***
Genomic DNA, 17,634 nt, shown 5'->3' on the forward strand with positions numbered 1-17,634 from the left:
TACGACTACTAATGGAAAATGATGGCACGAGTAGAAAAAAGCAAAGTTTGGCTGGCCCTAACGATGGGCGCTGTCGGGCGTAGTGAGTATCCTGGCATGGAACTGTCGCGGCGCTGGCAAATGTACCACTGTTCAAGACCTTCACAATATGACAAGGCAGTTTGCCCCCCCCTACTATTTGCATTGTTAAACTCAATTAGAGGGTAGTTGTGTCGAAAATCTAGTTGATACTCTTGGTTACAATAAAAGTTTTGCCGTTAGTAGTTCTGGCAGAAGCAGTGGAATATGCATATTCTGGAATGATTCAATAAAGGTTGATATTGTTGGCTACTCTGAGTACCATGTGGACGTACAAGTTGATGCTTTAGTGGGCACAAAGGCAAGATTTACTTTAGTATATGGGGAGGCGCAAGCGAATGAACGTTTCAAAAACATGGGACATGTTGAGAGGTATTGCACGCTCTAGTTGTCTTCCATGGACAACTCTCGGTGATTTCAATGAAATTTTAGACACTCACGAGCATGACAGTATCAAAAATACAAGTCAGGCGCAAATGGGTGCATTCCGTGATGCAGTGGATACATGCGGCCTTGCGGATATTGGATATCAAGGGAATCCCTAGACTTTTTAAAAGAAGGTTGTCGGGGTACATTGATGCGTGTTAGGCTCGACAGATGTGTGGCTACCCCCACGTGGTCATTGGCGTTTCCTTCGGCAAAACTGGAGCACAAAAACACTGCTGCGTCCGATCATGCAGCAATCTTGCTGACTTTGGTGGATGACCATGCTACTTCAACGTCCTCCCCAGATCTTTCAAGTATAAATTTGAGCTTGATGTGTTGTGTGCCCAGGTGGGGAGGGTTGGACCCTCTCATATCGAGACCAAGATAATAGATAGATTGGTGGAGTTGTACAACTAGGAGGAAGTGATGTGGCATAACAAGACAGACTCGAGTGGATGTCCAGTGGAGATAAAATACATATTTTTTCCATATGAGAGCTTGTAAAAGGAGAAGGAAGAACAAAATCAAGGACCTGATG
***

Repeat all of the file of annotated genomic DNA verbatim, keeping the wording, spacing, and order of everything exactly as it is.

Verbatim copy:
Genomic DNA, 17,634 nt, shown 5'->3' on the forward strand with positions numbered 1-17,634 from the left:
TACGACTACTAATGGAAAATGATGGCACGAGTAGAAAAAAGCAAAGTTTGGCTGGCCCTAACGATGGGCGCTGTCGGGCGTAGTGAGTATCCTGGCATGGAACTGTCGCGGCGCTGGCAAATGTACCACTGTTCAAGACCTTCACAATATGACAAGGCAGTTTGCCCCCCCCTACTATTTGCATTGTTAAACTCAATTAGAGGGTAGTTGTGTCGAAAATCTAGTTGATACTCTTGGTTACAATAAAAGTTTTGCCGTTAGTAGTTCTGGCAGAAGCAGTGGAATATGCATATTCTGGAATGATTCAATAAAGGTTGATATTGTTGGCTACTCTGAGTACCATGTGGACGTACAAGTTGATGCTTTAGTGGGCACAAAGGCAAGATTTACTTTAGTATATGGGGAGGCGCAAGCGAATGAACGTTTCAAAAACATGGGACATGTTGAGAGGTATTGCACGCTCTAGTTGTCTTCCATGGACAACTCTCGGTGATTTCAATGAAATTTTAGACACTCACGAGCATGACAGTATCAAAAATACAAGTCAGGCGCAAATGGGTGCATTCCGTGATGCAGTGGATACATGCGGCCTTGCGGATATTGGATATCAAGGGAATCCCTAGACTTTTTAAAAGAAGGTTGTCGGGGTACATTGATGCGTGTTAGGCTCGACAGATGTGTGGCTACCCCCACGTGGTCATTGGCGTTTCCTTCGGCAAAACTGGAGCACAAAAACACTGCTGCGTCCGATCATGCAGCAATCTTGCTGACTTTGGTGGATGACCATGCTACTTCAACGTCCTCCCCAGATCTTTCAAGTATAAATTTGAGCTTGATGTGTTGTGTGCCCAGGTGGGGAGGGTTGGACCCTCTCATATCGAGACCAAGATAATAGATAGATTGGTGGAGTTGTACAACTAGGAGGAAGTGATGTGGCATAACAAGACAGACTCGAGTGGATGTCCAGTGGAGATAAAATACATATTTTTTCCATATGAGAGCTTGTAAAAGGAGAAGGAAGAACAAAATCAAGGACCTGATG